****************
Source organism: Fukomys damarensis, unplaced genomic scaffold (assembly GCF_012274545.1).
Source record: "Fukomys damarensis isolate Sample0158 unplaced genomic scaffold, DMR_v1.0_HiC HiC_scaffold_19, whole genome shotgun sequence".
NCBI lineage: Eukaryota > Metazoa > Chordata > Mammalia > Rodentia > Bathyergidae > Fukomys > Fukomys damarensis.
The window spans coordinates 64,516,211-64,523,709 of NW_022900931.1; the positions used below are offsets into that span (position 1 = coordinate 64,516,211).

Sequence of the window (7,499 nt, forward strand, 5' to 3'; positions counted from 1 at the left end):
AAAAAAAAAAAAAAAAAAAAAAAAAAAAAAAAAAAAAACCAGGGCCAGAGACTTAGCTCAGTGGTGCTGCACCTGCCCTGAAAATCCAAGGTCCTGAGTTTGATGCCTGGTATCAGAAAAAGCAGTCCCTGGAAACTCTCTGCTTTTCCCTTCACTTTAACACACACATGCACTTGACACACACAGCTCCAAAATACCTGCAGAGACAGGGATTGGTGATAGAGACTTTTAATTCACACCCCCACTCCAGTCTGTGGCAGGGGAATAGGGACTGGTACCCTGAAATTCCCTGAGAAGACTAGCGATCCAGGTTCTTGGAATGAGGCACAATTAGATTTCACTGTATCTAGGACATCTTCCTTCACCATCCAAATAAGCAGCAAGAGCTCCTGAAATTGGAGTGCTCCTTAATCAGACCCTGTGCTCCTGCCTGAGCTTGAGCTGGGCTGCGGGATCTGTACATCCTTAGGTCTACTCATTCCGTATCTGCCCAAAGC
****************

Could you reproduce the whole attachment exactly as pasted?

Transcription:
Source organism: Fukomys damarensis, unplaced genomic scaffold (assembly GCF_012274545.1).
Source record: "Fukomys damarensis isolate Sample0158 unplaced genomic scaffold, DMR_v1.0_HiC HiC_scaffold_19, whole genome shotgun sequence".
NCBI lineage: Eukaryota > Metazoa > Chordata > Mammalia > Rodentia > Bathyergidae > Fukomys > Fukomys damarensis.
The window spans coordinates 64,516,211-64,523,709 of NW_022900931.1; the positions used below are offsets into that span (position 1 = coordinate 64,516,211).

Sequence of the window (7,499 nt, forward strand, 5' to 3'; positions counted from 1 at the left end):
AAAAAAAAAAAAAAAAAAAAAAAAAAAAAAAAAAAAAACCAGGGCCAGAGACTTAGCTCAGTGGTGCTGCACCTGCCCTGAAAATCCAAGGTCCTGAGTTTGATGCCTGGTATCAGAAAAAGCAGTCCCTGGAAACTCTCTGCTTTTCCCTTCACTTTAACACACACATGCACTTGACACACACAGCTCCAAAATACCTGCAGAGACAGGGATTGGTGATAGAGACTTTTAATTCACACCCCCACTCCAGTCTGTGGCAGGGGAATAGGGACTGGTACCCTGAAATTCCCTGAGAAGACTAGCGATCCAGGTTCTTGGAATGAGGCACAATTAGATTTCACTGTATCTAGGACATCTTCCTTCACCATCCAAATAAGCAGCAAGAGCTCCTGAAATTGGAGTGCTCCTTAATCAGACCCTGTGCTCCTGCCTGAGCTTGAGCTGGGCTGCGGGATCTGTACATCCTTAGGTCTACTCATTCCGTATCTGCCCAAAGC